Time to give up leverage tactics?

For Procurement professionals applying the Kraljic matrix, leverage is the quadrant that represents spend categories with high spend and high risk or market complexity.

Typically, the approaches recommended for this quadrant include competition (or the threat of it) and assertive price negotiation.

For those of us buying in this quadrant, we know things are rarely that simple. We can’t just ‘kick out’ a supplier as a knee-jerk reaction to perceived poor performance.

Frequent switching of suppliers can result in:

Increased total cost – This can occur during switching and beyond, through internal contract management costs

Customer dissatisfaction – This is especially problematic if the supplier had direct contact with customers / users

Inconsistent quality – This is most noticeable when materials / people are swapped out or in warranty claims

Leverage quadrant strategies require a refresh in organizational sourcing models.  If we are too blunt, leverage tactics have risks, for example:

  • Price-based discussions ultimately mean that we don’t know – or don’t care – about the supplier’s cost base.  This lack of transparency makes understanding the business model and negotiations difficult
  • A ‘just get it done’ attitude to cost opens the buyer up to a multitude of risks related to financial health checks, sustainability, ethics and fraud
  • Threats don’t segue into conversations about value-add, innovation, waste reduction and cost down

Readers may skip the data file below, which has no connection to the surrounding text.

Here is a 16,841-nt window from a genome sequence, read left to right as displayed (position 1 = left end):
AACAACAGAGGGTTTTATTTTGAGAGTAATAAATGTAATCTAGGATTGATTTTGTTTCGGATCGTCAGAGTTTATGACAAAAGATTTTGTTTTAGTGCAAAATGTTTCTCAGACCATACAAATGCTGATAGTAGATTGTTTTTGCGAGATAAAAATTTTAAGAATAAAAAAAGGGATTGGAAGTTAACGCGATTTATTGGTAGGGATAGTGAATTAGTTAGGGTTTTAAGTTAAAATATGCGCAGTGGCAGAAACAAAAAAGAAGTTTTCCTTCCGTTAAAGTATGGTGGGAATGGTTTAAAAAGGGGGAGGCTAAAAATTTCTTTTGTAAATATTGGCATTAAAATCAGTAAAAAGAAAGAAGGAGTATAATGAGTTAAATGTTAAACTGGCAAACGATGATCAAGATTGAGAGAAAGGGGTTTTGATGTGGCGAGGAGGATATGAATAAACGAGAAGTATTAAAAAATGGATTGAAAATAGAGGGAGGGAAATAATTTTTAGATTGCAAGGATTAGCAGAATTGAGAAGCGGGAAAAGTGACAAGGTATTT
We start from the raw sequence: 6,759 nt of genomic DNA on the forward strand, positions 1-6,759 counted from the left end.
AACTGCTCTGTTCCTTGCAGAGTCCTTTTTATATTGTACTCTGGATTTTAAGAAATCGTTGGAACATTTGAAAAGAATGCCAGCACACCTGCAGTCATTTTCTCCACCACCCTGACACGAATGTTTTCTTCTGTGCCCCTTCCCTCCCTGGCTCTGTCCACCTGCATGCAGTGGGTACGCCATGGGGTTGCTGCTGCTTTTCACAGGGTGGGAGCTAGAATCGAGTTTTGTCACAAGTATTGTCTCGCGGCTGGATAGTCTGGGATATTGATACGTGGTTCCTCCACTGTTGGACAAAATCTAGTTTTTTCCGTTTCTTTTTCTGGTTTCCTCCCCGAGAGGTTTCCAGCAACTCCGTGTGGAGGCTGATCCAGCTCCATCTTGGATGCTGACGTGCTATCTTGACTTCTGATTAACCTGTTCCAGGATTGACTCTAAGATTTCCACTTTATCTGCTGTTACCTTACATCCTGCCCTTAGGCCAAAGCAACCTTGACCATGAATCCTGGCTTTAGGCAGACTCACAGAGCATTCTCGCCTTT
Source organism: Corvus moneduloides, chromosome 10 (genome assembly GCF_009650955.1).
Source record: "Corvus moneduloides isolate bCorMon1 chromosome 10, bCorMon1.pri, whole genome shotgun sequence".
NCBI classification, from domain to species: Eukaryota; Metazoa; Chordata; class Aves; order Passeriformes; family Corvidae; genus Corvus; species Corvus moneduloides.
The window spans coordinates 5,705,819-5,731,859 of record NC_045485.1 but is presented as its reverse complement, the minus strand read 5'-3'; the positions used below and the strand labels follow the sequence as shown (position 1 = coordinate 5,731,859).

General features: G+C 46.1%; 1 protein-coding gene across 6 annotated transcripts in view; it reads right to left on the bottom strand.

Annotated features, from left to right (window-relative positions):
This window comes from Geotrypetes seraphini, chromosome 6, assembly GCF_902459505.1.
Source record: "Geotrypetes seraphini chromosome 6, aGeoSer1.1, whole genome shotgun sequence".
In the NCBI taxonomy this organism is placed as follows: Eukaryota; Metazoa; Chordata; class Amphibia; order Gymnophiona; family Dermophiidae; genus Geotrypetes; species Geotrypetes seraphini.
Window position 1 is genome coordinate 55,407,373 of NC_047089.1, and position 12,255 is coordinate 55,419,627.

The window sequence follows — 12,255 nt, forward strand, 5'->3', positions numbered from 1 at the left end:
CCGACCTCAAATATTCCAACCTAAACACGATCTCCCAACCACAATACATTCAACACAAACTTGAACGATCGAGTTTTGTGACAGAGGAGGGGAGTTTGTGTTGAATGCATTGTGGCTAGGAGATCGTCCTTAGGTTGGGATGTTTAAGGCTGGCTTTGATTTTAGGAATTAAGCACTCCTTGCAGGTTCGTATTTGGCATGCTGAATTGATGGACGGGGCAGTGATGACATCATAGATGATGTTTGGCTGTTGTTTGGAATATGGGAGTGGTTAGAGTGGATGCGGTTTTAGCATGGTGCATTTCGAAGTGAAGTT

There are reliable value-based Procurement practices for consistent, proactive suppliers in the leverage quadrant.  For example:

  • Business growth / reduction based on supplier performance
  • Application of partnership-style behaviors and practices without shifting supplier status to “strategic”
  • Avoiding supplier complacency through reward / sanction schemes tailored to each vendor

Maintaining competitive pressure is still possible, but it is best approached in the context of supply chain interdependency and the operational realities this presents.  Where leverage suppliers are genuinely providing advantage to the business, there are other approaches.  For example:

  • Constantly maintain awareness of supplier profit for the contract and protect it.  Where appropriate, suppliers boost profit through productivity initiatives
  • Give suppliers interesting work when they contribute to continuous improvement
  • Arrange skills transfer from suppliers to in-house teams, to develop capability in up-to-date methods and enable good end of project handover
  • Help internal colleagues to manage suppliers well – with regular feedback, dispute resolution tools and opportunities to develop their business

Eroding supplier profit year on year doesn’t make them hungry.  It makes them look for shortcuts.  Leverage is the right label; it just needs a little adaptation sometimes.